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Workers, parents protest loss of living allowance for child care workers

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Beamish, Laura, & McDermott, Vincent
Publication Date: 
10 Mar 2020


Dozens of child care workers and parents protested the impending loss of their northern living allowance by rallying outside the office of Tany Yao, UCP MLA for Fort McMurray-Wood Buffalo, on Tuesday morning.

The Alberta Government is cancelling the monthly northern living allowance for Wood Buffalo’s child care workers in July. The subsidy is worth $12,480 annually.

Brittany Irvine, a child care worker at Children First, said the cut will represent one-third of her pay.

“For us, that means we’re most likely not going to afford to work and pay for child care,” she said. “We’ll be paying more for childcare than we’ll be taking home.”

Both Irvine and Cassandra Penney, who also works at Children First, have two kids each in child care. Penney said child care fees for her own children would cost approximately $3,000 per month.

“It kind of forces us out of the field that we love and are so passionate about,” said Penney. “It sucks because we really do have to really consider can we stay in this field or do we have to leave?”

Irvine said she’s worried cuts will mean more staff turnover and a drop in care quality for children.

The protesters were also unhappy with the end of the Child Care Accreditation Funding Program on April 1. The program was voluntary, allowing child care facilities to show they meet a standard “over and above the provincial licensing regulations and family day home standards.”

The program is being replaced with “professional development and one set of wage top-up rates.” This will be available to all licensed child care programs. Details have yet to be announced by the government.

“Without the site visits and the people there to help us improve, our centres won’t be as high quality as what they are now,” said Ashley O’Toole, who works at Children First.

“It’s going to affect the children because then they’re not going to have quality care. They may not learn properly,” she said. “We’re not babysitters, we teach them, we guide them and then the parents are also affected. How would they go to work if we lose staff.”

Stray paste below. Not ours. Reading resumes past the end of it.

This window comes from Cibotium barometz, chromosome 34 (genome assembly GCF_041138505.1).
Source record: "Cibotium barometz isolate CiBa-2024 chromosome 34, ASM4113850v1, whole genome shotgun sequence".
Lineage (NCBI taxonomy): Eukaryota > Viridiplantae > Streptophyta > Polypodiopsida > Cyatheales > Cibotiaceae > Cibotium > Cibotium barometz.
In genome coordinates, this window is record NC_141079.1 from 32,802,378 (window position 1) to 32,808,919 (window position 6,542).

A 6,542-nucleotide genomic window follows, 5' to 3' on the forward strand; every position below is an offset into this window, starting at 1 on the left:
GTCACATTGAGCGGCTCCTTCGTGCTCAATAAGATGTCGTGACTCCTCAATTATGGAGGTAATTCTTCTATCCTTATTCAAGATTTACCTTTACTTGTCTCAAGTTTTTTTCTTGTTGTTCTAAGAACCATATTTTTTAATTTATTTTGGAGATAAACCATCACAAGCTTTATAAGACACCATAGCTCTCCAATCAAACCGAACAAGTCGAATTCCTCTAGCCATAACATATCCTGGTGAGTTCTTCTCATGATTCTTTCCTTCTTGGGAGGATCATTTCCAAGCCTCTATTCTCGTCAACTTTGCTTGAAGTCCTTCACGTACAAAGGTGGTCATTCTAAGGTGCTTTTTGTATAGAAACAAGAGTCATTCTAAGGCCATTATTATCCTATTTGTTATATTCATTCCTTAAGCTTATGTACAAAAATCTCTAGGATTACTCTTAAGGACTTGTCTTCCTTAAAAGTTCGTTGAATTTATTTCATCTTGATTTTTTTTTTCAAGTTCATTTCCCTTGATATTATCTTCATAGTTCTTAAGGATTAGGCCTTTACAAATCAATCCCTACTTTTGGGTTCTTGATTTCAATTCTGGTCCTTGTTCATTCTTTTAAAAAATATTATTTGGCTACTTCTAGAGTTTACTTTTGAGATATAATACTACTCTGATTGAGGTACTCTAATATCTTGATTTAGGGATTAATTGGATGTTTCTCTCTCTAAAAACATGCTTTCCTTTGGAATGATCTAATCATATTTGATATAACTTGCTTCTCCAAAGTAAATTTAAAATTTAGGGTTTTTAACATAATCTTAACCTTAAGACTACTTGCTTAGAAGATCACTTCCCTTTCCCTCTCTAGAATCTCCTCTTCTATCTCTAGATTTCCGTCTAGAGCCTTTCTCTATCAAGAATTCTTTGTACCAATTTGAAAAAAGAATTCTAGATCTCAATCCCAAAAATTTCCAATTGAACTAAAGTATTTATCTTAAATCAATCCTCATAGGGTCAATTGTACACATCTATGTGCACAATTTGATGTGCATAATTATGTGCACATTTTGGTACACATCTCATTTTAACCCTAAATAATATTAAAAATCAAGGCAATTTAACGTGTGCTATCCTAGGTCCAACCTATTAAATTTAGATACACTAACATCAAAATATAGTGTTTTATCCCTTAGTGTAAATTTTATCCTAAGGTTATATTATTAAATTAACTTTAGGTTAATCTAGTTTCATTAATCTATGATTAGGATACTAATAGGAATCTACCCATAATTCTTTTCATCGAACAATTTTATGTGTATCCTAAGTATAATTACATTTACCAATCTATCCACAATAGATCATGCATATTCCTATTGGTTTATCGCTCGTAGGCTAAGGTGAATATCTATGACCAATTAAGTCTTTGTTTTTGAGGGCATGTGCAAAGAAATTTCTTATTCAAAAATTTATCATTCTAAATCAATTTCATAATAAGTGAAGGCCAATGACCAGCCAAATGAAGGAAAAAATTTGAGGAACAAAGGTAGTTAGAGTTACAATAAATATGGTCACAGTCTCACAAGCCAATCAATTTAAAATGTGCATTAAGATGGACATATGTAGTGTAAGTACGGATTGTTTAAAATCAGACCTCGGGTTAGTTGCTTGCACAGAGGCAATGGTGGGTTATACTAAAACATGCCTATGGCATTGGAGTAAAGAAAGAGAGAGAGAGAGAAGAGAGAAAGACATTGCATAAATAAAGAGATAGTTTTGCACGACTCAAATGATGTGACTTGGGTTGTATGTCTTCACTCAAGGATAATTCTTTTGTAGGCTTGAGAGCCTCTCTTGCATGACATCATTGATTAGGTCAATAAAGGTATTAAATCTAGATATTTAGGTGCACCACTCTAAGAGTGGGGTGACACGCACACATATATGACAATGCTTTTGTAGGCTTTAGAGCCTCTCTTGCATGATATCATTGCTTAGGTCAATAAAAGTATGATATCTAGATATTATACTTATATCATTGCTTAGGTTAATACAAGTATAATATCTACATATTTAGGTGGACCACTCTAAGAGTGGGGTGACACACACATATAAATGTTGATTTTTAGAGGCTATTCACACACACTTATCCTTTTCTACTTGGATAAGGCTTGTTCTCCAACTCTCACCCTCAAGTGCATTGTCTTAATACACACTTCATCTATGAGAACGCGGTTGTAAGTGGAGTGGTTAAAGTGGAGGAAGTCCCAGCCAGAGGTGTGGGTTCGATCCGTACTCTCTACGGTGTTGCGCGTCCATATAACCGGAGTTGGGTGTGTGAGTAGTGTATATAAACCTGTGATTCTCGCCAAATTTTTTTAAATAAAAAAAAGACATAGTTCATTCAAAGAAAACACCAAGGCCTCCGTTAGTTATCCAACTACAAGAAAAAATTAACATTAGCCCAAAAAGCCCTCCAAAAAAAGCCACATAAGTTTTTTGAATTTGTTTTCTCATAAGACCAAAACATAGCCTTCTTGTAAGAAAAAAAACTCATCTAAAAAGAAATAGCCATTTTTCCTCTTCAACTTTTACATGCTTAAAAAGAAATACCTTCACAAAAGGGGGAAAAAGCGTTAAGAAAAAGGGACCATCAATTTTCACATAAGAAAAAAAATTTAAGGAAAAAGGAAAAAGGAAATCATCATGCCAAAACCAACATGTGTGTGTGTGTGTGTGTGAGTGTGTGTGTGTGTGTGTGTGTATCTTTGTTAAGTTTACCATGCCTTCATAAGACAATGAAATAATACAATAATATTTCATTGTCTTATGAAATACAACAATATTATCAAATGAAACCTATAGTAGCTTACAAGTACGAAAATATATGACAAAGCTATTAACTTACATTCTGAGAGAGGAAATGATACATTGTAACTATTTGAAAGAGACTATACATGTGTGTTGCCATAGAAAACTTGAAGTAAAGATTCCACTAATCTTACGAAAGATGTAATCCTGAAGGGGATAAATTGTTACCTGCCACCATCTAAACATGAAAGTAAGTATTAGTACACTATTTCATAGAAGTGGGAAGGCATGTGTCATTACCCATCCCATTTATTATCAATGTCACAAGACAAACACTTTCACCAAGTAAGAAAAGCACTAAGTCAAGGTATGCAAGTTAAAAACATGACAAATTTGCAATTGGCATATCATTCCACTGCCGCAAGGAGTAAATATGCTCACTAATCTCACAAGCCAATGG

The cuts won’t just affect the workers. Erin Schwab was at the protest with her four-year-old daughter, Poppy, to show support. She is worried finding childcare locally will become increasingly difficult with the new legislation.

“I went to school for six years to get my masters and I believed that I could have a career and have a family and have children,” she said. “Quality childcare is what allows me to be able to participate in the economy and support myself and not be reliant on anyone.”

Melanie Mazerolle is a single mom who also works in childcare.

“I don’t do what I do because of the money, I do it because I love it,” she said. “If I can’t support myself and my family doing what I love, then I’ll have to relocate and change jobs.”

Cutting subsidy a hard decision to make: Yao

In an interview, Yao said removing the subsidy was a difficult decision for the province to make. He acknowledged some daycare operators may raise their fees, which could impact low-income families. However, he hoped the region’s existing social services would be able to help those families.

He also argued some public and private child care spaces in Fort McMurray were not getting the subsidy and will not be impacted by the new legislation.

“This didn’t go lightly with the minister,” said Yao, who added he would be meeting with the child care workers again.

Laila Goodridge, UCP MLA for Fort McMurray-Lac La Biche, said the subsidy was introduced in 2007 during Fort McMurray’s last oilsands boom. Since then, the cost of living and housing has dropped. She also argued child care costs in other parts of the province are higher than Fort McMurray’s average.

One private daycare operator supporting the new legislation is Kyla Penner, operator of Fort McMurray-based KPSquared Playhouse.

“The needs and legislation that is currently operating leaves a gap voiced by our community, such as extended hour and overnight care, leaving families substantially impacted without regulated child care,” she said in a statement. “In my opinion, the reaction of many which has left parents without care has done more harm to the care of your children than the effect of the accreditation changes that are being made.”